Although the RAV4 SUV is in its fourth generation, this is the first time it’s been available with hybrid drive. This new offering has been introduced alongside a facelift that gently updates the front end design, refreshes the interior and gives the trim levels a shake-up.
A new diesel engine and a revised petrol engine have also been launched, allowing a choice of three powertrains, and the hybrid is available with either front- or four-wheel drive.
We’ve previously rated the RAV4 highly for its spaciousness and equipment levels, but the quality of its cabin materials and disappointing refinement have let it down, so hybrid drive and interior updates could be just what the RAV4 needs.
What’s the Toyota RAV4 Hybrid like to drive?
There’s a full electric-only mode you can engage under 30mph, which is theoretically perfect for near-silent, emissions-free travel around town, but add more than a little throttle and the petrol engine fires up again.
Unless you’re rushing, though, it doesn’t disturb the peace too much – bigger problems are the harsh ride quality when crossing potholes and ridges, which send a jolt through the car, and while the ‘regenerative’ brakes help charge the RAV4’s batteries, they also feel a bit grabby in stop-start traffic.
On country roads, there’s decent acceleration available between corners, but the CVT gearbox means such a style of driving has the engine blaring away at high revs, which quickly becomes tiresome, and the jostling ride and slow steering do nothing to improve the experience.
There’s a manual mode that allows you to shift between six gears via the centrally mounted selector, but the added responsiveness this brings is at the expense of further engine noise.
Where the RAV4 Hybrid does shine is on the motorway. It cruises quietly and steadily, making long-distance journeys stress-free. There’s a little road roar from the Excel model’s upgraded 18in wheels, but that’s not a great threat to the peace.
What’s the Toyota RAV4 Hybrid like inside?
Upgrades to the RAV4’s cabin include a new instrument cluster featuring a handy 4.2in screen that displays journey information and allows operation of the vehicle’s settings via buttons on the steering wheel.
The 7.0in Toyota Touch 2 screen remains in the centre of the dashboard and includes sat-nav as standard in Business Edition and new Business Edition Plus specifications. The system is easy enough to use but is hesitant at times.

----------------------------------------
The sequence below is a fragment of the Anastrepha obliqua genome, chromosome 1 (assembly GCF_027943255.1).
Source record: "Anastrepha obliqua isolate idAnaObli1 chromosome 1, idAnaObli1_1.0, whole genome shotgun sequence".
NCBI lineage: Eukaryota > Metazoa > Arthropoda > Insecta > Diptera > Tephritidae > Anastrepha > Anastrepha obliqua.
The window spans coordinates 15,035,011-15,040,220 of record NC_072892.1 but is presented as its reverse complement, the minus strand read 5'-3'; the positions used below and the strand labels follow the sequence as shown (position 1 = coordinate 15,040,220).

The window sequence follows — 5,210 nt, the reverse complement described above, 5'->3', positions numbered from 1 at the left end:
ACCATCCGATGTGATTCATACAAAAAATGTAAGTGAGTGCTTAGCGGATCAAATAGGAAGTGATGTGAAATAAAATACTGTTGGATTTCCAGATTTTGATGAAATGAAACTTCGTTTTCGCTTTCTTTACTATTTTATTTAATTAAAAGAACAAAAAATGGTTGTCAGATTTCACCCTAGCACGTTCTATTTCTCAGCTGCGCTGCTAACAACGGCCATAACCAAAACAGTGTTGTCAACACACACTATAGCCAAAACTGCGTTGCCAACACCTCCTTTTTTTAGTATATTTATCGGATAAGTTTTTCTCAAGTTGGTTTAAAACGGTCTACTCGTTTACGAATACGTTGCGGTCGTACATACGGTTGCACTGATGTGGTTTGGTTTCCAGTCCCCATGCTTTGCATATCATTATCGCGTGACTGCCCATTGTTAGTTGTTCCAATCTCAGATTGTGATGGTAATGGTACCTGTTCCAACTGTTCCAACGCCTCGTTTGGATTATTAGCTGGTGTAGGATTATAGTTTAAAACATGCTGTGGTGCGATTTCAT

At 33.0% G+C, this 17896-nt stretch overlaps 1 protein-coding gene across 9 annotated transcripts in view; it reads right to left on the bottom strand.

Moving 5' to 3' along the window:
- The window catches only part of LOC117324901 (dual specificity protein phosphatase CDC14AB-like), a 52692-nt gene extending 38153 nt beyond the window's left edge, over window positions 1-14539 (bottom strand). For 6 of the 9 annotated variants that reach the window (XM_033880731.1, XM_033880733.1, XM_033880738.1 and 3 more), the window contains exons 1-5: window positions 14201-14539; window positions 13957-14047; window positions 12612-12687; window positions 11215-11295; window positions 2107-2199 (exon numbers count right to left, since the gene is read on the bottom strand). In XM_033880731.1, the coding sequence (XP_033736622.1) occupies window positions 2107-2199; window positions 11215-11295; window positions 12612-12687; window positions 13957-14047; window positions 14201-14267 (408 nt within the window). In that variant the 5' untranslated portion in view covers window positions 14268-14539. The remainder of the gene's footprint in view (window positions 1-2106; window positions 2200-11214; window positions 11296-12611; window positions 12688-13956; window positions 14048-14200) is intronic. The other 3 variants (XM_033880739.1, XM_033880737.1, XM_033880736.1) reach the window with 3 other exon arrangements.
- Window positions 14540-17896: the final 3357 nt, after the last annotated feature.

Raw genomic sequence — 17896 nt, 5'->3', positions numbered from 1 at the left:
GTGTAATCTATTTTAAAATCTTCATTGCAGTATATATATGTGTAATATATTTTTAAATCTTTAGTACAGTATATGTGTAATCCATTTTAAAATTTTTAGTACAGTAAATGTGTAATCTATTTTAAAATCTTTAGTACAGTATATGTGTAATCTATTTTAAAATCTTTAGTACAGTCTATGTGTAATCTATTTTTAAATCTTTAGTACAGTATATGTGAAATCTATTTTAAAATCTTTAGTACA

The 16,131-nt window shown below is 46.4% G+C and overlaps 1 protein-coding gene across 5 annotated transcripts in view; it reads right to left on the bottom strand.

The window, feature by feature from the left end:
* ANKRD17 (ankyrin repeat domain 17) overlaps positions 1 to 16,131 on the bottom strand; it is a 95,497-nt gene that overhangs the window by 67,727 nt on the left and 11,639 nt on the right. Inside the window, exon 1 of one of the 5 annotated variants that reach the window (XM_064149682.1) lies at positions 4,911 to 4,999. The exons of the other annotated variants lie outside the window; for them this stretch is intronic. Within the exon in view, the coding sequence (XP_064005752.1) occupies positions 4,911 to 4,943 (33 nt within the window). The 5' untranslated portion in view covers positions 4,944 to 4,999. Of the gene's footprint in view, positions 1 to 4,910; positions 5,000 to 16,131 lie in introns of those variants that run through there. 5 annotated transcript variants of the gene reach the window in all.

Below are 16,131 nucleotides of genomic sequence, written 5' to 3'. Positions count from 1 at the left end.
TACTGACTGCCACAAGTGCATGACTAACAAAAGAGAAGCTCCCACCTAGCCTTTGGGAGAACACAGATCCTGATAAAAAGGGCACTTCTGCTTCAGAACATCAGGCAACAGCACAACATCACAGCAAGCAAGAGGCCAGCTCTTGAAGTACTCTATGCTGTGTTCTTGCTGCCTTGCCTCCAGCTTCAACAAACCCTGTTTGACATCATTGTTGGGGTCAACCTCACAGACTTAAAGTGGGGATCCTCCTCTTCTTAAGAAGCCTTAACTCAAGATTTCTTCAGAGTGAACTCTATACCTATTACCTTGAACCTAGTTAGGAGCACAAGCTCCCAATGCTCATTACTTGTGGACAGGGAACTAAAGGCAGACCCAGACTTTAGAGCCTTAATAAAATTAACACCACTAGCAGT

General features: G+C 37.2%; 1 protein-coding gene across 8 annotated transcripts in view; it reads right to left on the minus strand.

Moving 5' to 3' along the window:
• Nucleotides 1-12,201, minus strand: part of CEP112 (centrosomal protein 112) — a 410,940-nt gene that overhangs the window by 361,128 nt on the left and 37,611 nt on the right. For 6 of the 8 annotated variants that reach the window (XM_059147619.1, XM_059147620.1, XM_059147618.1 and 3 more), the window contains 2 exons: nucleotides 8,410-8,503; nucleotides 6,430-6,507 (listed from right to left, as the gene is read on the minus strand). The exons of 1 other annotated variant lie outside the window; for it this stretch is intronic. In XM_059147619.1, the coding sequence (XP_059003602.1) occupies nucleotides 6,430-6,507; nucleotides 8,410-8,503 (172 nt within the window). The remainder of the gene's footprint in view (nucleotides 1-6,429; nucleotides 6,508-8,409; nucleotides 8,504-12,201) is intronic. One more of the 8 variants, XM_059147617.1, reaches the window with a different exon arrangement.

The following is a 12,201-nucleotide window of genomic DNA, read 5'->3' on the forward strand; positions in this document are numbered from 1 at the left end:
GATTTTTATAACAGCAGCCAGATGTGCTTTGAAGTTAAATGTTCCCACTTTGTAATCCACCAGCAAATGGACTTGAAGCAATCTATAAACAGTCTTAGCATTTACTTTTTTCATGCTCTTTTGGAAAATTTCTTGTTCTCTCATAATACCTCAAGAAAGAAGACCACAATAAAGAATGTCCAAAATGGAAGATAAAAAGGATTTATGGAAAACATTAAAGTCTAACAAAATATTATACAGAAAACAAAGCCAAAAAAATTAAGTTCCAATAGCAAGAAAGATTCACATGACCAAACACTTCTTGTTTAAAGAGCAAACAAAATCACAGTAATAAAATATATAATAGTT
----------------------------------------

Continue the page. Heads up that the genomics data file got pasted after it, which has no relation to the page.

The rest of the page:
There have also been small improvements to front cabin storage, and efforts have been made to increase what Toyota calls ‘tactile quality’ with new materials on the armrest and door trim. However, there are still lots of hard, moulded plastics, and the padded surfaces feel thin.
The electrically adjustable seats – leather-trimmed in the top-of-the-range Excel specification we tested – are firm but nicely shaped, and offer good all-round visibility, although taller drivers will find the row of buttons that control the heated seats and driving modes partly obscured by the climate control panel.
In the back, there’s spacious seating for two; a slim third occupant can also fit fairly comfortably in the middle seat, and the 60:40-splitting and folding seatbacks are adjustable.
The RAV4 Hybrid has to accommodate under-floor batteries, reducing boot space by about 50 litres when the seats are up, and 100 litres when they’re folded, but the volume figures are still very healthy for this class at 501 litres and 1633 litres respectively. There’s no lip to the boot, the load space is symmetrical and a power tailgate is standard on every Hybrid.
Should I buy one?
Those good motorway manners and short stints of enjoyable electric-only driving in town are outweighed by the RAV4 Hybrid’s noisy petrol engine and compromised ride, and the interior updates have done little to raise the quality of the cabin. While the four-wheel-drive all-weather abilities, leather upholstery and front parking sensors of the Excel model we tested are welcome, you can benefit from most of the RAV4’s key benefits much further down the range.
You’ll get a slightly bigger boot and the same spacious cabin in the entry-level diesel Active model that’s front-wheel drive and costs £7100 less, yet still comes with a reversing camera, a DAB radio and 17in alloys as standard. The diesel is slightly less economical in town, but will still cost less to fuel than the hybrid overall, although that said, the diesel’s benefit-in-kind (BIK) company car tax rating of 22% is much higher than the lower-emissions hybrid’s at 18%.
Those seeking a little more fun from their SUV might want to consider the relatively keen-handling Ford Kuga while Mazda’s CX-5 in 2.2-litre diesel form offers a more rounded proposition overall.
What Car? says…